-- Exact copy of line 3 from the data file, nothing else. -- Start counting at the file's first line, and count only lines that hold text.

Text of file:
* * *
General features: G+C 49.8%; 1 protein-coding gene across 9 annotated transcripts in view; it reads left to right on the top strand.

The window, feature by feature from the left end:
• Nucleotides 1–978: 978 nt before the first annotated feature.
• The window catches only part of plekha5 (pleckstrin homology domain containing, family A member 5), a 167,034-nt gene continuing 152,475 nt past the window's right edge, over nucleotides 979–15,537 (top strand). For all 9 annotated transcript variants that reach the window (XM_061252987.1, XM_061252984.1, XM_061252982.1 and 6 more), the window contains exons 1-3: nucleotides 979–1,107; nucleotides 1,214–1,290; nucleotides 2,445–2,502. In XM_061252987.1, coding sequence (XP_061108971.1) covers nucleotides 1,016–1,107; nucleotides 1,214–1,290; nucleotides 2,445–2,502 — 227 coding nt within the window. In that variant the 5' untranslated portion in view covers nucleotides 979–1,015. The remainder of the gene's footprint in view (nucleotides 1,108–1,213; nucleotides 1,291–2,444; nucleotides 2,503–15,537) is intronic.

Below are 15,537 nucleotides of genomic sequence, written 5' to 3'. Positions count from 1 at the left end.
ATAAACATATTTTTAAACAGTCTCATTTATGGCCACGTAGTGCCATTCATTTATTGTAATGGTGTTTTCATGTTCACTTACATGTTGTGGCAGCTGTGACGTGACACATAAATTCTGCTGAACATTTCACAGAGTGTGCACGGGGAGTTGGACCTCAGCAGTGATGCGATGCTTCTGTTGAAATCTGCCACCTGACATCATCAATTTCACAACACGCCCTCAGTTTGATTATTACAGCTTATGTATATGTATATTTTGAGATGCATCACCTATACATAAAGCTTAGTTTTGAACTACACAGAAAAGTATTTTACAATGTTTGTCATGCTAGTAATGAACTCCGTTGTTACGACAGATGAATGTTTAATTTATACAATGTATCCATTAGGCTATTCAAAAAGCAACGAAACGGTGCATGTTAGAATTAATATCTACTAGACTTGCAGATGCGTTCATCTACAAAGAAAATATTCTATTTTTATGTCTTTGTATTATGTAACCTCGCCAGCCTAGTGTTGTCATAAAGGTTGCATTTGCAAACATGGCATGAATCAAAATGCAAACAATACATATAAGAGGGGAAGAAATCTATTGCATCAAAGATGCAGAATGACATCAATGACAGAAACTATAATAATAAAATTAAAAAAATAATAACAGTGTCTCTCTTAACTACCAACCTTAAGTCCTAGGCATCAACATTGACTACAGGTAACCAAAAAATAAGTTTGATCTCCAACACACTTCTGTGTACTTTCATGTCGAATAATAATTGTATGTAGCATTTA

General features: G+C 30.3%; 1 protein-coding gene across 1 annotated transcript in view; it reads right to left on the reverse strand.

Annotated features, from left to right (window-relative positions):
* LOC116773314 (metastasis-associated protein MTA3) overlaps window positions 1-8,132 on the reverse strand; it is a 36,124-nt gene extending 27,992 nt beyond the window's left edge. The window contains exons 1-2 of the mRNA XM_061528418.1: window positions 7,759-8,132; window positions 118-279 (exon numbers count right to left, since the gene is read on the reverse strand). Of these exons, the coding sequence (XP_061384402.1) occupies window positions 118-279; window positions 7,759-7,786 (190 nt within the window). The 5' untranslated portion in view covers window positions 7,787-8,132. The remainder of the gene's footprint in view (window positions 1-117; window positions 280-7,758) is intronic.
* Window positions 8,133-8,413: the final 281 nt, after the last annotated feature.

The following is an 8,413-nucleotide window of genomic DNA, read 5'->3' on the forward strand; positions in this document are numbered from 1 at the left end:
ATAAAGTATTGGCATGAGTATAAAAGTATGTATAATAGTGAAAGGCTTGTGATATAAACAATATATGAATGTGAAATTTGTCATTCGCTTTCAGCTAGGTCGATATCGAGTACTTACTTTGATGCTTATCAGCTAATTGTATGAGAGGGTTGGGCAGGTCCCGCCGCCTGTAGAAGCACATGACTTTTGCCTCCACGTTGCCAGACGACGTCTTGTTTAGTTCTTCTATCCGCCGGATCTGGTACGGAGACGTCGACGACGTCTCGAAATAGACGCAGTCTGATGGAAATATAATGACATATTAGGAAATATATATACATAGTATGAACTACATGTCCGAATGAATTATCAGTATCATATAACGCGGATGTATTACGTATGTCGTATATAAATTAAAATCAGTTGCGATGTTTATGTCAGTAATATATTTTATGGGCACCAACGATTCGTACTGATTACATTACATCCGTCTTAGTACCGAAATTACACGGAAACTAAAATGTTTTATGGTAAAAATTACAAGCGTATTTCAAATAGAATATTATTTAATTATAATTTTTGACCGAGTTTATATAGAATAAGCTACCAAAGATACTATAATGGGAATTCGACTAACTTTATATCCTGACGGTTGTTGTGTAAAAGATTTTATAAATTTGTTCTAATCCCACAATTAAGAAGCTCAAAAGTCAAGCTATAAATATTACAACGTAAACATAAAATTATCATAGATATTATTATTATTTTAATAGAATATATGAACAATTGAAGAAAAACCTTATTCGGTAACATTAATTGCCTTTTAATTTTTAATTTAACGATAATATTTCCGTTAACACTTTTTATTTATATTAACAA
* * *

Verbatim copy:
• Nucleotides 1–978: 978 nt before the first annotated feature.